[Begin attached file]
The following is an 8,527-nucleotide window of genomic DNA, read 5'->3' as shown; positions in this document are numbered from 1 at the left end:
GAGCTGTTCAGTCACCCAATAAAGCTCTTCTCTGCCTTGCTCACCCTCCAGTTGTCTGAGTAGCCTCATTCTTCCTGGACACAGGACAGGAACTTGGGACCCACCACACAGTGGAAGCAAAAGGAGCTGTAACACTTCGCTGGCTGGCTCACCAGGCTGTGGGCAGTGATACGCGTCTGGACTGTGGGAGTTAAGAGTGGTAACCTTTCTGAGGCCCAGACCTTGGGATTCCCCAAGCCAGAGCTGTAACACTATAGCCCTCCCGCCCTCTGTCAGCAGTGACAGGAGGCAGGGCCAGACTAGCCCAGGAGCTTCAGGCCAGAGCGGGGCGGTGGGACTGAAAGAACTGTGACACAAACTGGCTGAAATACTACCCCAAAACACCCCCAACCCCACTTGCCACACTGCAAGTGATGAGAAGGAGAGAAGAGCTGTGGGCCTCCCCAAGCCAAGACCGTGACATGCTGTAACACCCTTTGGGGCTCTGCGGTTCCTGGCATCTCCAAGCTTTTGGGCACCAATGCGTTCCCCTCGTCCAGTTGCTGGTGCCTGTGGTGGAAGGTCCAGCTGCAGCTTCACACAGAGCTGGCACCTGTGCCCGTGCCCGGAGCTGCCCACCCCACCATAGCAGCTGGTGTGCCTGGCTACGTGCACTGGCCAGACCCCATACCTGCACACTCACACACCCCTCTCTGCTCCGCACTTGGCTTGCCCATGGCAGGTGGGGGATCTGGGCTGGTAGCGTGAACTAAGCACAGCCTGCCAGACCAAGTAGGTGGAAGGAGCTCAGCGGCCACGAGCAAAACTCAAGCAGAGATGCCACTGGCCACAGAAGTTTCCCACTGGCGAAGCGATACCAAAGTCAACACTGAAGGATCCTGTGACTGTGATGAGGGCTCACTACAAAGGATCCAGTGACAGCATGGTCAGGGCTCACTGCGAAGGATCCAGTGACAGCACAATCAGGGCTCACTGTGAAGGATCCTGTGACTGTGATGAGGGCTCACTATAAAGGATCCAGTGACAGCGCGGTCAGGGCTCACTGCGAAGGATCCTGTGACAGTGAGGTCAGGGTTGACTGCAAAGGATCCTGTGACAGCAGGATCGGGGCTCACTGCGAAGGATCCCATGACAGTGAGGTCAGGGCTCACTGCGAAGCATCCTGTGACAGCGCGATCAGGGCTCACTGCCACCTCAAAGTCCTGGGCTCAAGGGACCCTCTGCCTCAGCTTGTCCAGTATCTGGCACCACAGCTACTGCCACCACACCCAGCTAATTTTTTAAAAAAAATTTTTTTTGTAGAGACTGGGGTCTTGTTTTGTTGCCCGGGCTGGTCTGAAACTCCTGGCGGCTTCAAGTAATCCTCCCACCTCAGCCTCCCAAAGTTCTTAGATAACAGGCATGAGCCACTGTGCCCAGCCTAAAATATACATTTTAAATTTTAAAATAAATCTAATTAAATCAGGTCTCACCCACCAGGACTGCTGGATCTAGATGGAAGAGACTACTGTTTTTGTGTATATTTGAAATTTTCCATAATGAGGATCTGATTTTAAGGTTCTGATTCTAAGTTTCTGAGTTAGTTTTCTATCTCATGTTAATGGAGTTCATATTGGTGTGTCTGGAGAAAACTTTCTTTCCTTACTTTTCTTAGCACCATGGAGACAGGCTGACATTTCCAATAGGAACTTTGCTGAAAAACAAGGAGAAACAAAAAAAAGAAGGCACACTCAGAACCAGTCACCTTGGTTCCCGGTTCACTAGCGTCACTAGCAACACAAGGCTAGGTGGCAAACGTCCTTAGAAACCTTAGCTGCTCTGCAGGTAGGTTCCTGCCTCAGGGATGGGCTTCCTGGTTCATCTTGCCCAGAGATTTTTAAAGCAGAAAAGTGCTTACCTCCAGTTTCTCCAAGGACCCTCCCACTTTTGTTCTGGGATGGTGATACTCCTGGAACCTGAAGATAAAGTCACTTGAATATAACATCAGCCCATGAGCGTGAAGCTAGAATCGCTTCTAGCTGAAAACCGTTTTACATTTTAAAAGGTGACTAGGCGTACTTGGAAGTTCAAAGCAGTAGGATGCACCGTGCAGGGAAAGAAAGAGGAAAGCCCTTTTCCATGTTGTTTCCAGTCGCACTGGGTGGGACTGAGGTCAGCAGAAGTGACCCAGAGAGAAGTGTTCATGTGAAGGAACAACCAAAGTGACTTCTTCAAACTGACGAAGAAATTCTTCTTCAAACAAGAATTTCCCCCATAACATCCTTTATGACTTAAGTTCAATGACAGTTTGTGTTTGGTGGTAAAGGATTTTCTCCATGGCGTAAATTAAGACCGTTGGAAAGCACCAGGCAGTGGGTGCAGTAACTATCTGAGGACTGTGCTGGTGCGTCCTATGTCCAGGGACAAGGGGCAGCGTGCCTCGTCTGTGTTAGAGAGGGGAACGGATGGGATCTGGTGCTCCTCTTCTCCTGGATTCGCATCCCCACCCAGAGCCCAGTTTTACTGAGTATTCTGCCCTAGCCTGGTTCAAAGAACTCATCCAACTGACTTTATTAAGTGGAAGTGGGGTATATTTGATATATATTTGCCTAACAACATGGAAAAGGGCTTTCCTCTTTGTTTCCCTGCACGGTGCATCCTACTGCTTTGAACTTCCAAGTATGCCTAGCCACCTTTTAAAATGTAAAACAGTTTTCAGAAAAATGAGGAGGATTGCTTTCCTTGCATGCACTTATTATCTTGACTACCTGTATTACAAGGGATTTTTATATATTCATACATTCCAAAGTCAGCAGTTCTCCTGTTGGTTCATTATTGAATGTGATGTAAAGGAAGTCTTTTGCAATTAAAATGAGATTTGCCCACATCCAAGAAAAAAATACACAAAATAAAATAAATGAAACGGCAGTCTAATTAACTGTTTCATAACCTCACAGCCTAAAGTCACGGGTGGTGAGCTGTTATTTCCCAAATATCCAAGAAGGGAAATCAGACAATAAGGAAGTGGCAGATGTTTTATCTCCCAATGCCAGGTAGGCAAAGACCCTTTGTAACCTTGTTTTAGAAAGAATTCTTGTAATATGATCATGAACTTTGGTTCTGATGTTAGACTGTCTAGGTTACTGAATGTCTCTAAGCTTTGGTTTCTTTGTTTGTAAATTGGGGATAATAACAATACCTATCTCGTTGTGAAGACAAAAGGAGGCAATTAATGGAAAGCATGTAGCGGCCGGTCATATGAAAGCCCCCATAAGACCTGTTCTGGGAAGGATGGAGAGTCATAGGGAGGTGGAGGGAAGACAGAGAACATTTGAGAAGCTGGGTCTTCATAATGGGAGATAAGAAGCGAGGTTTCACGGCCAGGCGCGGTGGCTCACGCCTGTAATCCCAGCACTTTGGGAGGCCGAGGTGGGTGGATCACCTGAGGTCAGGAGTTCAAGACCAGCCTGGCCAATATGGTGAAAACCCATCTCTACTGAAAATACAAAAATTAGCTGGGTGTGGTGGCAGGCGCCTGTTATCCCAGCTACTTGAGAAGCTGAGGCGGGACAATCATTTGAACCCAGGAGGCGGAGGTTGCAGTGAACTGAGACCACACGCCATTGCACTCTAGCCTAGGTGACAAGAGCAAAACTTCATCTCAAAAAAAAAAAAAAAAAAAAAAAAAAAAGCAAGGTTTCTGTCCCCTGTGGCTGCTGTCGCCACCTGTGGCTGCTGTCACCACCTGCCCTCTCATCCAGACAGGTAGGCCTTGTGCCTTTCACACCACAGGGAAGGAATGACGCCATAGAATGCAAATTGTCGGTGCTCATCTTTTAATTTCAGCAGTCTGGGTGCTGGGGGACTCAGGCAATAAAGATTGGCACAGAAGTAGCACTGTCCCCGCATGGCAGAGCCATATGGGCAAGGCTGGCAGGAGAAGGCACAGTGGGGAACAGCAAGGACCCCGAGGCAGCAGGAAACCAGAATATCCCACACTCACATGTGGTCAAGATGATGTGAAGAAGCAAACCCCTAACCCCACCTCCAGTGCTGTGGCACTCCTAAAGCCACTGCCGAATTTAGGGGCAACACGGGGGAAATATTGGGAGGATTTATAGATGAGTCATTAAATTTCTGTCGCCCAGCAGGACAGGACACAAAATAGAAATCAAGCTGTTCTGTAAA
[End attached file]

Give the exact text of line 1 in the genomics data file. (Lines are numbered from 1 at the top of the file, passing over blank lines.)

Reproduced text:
The following is an 8,527-nucleotide window of genomic DNA, read 5'->3' as shown; positions in this document are numbered from 1 at the left end: